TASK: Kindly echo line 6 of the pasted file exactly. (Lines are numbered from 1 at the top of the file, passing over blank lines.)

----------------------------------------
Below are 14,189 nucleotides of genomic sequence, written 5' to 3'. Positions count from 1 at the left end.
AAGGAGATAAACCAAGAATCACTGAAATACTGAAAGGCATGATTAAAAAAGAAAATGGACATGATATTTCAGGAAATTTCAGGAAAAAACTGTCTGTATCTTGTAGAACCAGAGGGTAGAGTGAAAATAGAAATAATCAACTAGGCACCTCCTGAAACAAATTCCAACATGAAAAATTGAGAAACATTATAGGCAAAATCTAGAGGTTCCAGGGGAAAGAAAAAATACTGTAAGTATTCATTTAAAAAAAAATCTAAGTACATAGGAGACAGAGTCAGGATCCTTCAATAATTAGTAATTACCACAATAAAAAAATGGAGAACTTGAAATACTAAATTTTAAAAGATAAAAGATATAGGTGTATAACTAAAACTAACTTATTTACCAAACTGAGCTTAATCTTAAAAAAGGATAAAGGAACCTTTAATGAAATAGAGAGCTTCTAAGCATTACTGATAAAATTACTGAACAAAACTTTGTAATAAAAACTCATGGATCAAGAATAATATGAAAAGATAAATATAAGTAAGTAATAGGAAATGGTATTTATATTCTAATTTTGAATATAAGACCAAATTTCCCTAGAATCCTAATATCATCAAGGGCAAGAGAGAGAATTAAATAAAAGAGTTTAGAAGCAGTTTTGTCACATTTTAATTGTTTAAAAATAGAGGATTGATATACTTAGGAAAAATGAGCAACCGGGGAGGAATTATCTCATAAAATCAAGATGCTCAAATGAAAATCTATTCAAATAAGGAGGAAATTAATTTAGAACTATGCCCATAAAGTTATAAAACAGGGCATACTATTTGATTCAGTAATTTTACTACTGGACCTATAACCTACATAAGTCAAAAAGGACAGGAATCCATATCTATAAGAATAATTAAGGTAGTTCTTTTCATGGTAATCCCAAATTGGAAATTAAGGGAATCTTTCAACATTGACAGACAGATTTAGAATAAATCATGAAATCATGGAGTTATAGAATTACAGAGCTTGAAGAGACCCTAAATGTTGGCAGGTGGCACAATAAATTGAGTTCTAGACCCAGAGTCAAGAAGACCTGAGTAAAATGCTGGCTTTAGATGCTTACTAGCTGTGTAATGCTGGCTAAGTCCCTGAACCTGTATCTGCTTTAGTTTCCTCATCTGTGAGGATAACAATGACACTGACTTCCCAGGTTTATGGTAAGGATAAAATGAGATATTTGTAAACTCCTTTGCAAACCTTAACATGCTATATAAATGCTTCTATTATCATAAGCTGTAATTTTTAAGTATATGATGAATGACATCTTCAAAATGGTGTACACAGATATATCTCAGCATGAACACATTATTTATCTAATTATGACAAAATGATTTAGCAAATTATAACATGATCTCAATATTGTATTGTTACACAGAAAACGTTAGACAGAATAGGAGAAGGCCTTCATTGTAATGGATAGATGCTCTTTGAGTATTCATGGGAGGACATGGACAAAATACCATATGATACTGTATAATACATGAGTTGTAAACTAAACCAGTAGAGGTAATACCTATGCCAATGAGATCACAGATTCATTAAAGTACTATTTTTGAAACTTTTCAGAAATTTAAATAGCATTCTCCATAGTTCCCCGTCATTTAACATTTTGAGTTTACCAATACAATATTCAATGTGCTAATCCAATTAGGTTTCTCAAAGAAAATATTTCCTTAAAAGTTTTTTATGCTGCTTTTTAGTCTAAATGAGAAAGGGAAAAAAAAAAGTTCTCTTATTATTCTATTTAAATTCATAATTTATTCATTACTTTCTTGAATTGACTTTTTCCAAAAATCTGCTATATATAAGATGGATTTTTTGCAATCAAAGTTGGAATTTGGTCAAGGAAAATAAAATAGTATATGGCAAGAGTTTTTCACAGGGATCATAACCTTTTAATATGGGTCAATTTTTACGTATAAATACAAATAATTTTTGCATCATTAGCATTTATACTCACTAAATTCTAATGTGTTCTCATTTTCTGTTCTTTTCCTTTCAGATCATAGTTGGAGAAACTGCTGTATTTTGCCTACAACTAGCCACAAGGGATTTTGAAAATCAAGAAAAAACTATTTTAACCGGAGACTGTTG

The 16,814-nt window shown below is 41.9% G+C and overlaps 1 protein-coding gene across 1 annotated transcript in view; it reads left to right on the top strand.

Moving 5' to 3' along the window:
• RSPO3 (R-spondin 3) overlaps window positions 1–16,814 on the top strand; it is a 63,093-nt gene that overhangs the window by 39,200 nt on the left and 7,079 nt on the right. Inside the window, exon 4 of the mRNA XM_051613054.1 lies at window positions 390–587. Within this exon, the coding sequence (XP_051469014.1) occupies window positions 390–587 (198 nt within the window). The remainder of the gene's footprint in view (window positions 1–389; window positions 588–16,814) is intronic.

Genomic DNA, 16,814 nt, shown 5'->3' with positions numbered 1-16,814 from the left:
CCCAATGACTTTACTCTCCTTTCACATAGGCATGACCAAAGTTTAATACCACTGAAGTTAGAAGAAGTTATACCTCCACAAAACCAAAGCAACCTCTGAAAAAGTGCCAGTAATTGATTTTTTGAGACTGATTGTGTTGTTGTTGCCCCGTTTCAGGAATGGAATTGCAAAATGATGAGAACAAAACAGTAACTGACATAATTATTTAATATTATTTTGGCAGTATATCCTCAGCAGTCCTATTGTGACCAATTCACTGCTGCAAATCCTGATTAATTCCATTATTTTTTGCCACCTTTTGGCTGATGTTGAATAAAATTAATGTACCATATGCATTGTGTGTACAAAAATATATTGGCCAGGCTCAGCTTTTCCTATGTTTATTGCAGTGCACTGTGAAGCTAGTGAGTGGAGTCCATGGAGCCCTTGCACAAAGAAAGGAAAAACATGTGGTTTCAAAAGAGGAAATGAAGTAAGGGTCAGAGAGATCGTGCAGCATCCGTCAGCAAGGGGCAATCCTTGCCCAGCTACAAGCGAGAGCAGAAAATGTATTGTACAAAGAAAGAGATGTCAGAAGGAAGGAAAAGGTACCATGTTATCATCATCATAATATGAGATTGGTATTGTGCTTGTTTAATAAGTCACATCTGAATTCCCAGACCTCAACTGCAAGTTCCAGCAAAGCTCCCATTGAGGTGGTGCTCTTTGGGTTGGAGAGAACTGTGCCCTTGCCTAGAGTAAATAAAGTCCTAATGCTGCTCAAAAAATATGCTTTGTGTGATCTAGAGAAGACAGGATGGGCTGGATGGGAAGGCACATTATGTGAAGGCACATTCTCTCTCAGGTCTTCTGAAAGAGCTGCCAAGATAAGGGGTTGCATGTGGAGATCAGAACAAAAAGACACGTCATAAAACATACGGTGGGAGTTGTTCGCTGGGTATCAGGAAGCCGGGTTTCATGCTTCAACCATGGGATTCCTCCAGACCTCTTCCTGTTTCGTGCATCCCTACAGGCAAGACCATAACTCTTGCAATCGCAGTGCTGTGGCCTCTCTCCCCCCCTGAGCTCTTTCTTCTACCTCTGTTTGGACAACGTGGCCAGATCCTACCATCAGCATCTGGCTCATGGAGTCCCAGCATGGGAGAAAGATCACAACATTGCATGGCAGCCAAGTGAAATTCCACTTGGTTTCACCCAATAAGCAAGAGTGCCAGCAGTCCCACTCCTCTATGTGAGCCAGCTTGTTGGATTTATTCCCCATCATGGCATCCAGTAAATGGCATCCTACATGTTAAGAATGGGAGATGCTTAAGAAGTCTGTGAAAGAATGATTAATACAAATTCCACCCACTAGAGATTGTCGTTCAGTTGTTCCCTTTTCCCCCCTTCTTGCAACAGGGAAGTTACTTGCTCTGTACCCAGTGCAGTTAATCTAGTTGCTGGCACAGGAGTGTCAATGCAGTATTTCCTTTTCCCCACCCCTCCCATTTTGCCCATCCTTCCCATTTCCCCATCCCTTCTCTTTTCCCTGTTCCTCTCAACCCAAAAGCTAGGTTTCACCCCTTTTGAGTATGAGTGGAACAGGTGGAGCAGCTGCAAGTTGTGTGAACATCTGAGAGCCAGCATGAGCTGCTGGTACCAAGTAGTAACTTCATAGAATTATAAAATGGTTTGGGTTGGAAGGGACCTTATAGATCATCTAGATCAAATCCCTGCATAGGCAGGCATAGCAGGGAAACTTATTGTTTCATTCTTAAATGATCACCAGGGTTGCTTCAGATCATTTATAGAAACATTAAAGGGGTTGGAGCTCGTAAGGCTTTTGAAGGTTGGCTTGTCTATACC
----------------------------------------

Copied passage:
Genomic DNA, 16,814 nt, shown 5'->3' with positions numbered 1-16,814 from the left: